Tuesday, March 4, 2014

A Morning With George Revel

While on the recent trip to northern California, I found myself with a day that was more or less free of anything to do before the Fly Fishing Show started in Pleasanton that weekend.  I hit up George Revel of Lost Coast Outfitters and he graciously offered to take me out to the Golden Gate Angling and Casting Club and I also wanted to stop in at his new fly shop downtown to see how things were going.

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You may not immediately know George Revel but he's a young man in his mid 20's with a growing reputation and has been around the fly fishing industry since he's early teens as a champion fly caster and in more recent years working inside Leland Fly Fishing Outfitters.  Along with the recent opening of Lost Coast Outfitters in downtown San Francisco, he's also the president of the Golden Gate Angling and Casting Club, and is bringing a lot of new ideas which is energizing the membership with expanding their programs in instruction and classes, and growing the membership of this historic club with weeknight and weekend functions for members and non-members to attend.

Since I was coming up from Pacifica, it made sense for me to pick up George at his house and we stopped for coffee and a baked goods to take along to the club.  One of the many traditions and a kind gesture among the club membership that spend their mornings as the club is that the first ones there typically bring something to eat and share with everyone who might stop by. 

The Golden Gate Angling and Cast Club has a long and storied history and specifically one that I am very interested in regarding the development of fiberglass fly rods, both past and present, with those who worked at Scott Fly Rods, R. L. Winston, Scientific Anglers, Hardy, and others, who years ago spent time with various prototypes and finalized the tapers of many of the finest glass rods on these casting ponds.  Even now rod designer and builder Larry Kenney, along with a group of his friends, can be found early on Saturday mornings casting and comparing glass fly rods of all sorts and many of his designs have been honed to perfection here.

I had brought along my rod case full of demo glass rods for my presentations that weekend and put together a few fly rods for George and I to cast on the ponds.  George is a long time aficionado of fiberglass fly rods and a very accomplished caster.  It was neat to see him lay out long lines with precise loops with several of the fly rods that I brought along.  George had already cast many of the larger fly rod company glass offerings and we spent most of our time with builds built on Epic, Ijuin-Rod, C. Barclay, Graywolf Rods, and Kabuto Rods blanks.

The Golden Gate Angling and Casting Club is located within the Golden Gate Park and has been there since the 1930's.  Fly fishing products of all types have been designed and tested at the club and it's members have worked extensively on fly reel, fly line, and rod rod design at the club house and hallowed casting ponds.

A walk inside the Angler's Lodge is a step back in history with fly plates of various patterns tied by their originator, fly rods of significance framed on the wall, medals, trophies, and images of past events and club member photos which was really impressive.

Some longstanding members have tall slender lockers where they can stow a few favorite items of gear and maybe a bottle of spirits for those late evening tying sessions.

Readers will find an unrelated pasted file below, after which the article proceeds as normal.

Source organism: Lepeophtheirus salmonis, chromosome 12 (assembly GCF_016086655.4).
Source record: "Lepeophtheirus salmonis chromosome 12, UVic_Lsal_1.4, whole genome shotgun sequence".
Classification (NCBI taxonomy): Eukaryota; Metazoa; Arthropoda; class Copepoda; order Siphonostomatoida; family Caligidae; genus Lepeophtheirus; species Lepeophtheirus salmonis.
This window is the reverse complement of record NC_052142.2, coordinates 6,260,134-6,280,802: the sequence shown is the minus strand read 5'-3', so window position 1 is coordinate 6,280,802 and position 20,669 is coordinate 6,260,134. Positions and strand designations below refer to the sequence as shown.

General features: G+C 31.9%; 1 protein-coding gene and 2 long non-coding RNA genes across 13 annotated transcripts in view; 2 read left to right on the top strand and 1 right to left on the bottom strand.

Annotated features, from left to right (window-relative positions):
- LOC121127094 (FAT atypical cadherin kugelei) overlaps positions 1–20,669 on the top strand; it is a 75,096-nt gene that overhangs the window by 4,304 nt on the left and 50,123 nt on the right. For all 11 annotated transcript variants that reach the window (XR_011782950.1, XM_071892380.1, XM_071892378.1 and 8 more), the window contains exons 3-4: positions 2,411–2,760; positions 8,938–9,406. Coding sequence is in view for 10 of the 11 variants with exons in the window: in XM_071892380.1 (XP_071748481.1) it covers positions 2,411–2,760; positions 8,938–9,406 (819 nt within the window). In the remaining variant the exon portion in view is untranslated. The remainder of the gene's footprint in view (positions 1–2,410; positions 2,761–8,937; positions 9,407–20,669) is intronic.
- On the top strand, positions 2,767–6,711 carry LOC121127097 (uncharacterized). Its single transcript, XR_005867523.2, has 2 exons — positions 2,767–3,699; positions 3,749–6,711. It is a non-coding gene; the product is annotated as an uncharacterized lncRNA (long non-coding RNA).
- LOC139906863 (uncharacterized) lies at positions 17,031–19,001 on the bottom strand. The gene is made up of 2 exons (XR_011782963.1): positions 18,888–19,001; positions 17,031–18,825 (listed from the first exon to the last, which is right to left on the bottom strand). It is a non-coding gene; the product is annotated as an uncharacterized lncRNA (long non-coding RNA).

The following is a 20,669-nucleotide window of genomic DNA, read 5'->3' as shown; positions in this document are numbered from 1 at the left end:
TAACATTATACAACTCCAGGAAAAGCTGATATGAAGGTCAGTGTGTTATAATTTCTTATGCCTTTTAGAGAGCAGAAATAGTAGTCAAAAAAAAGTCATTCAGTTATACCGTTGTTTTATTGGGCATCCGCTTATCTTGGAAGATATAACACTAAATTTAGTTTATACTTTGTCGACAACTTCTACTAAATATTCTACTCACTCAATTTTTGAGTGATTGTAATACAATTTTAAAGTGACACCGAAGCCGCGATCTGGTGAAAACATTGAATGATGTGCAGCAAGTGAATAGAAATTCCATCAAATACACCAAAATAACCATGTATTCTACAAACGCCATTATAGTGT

No doubt this is a unique place and it seemed so far removed from a metropolis that is literally on the other side of the forest that surrounds the club.  It was very special to experience the Golden Gate Angling and Casting Club and appreciate George taking the time to share it with me.

After a couple hours at the Golden Gate Angling and Casting Club, we ventured downtown through morning traffic to Lost Coast Outfitters which is currently taking up a small space inside Wingtip, which is one part men's clothing store and one part club complete with a bar, food service, and private meeting rooms overlooking the city's financial district.

George gave me to tour through Wingtip an hour before opening and it's expansive with a basement and first floor as the men's store and then two floors at the top of the building as the Wingtip Club.  Lost Coast Outfitters is on the main floor of Wingtip and George has carefully chosen the fly fishing gear that he is carrying in his shop as he doesn't have an abundance of space but also has a mantra of only selling what he uses and is familiar with.

There are a lot of ways to operate a fly shop and George's plan with Lost Coast Outfitters is to essentially provide the highest level of one on one service along with keeping the shop stocked with everything anglers need for time on the water near and around San Francisco and the ability to assist with destination trip prep as well.

So far Lost Coast Outfitters is a one man show with George manning the shop at Wingtip six days a week and he's hoping to expand in space and with at least one other person to assist him as his business grows.

No trip to Wingtip is complete without a few minutes of casting from the rooftop and George hopped up on the building's ledge to lay out a line over the city with the Swift Fly Fishing Epic 480.  Interesting to see a fly line being cast amongst the noise of the city street and towering builds surrounding the roof area. 

Soon after the shop opened I took off to let George get to work and I would suggest that readers keep an eye on Lost Coast Outfitters as George has big plans and the support to do a lot of interesting things within the San Francisco fly fishing scene, and beyond, in the coming years.

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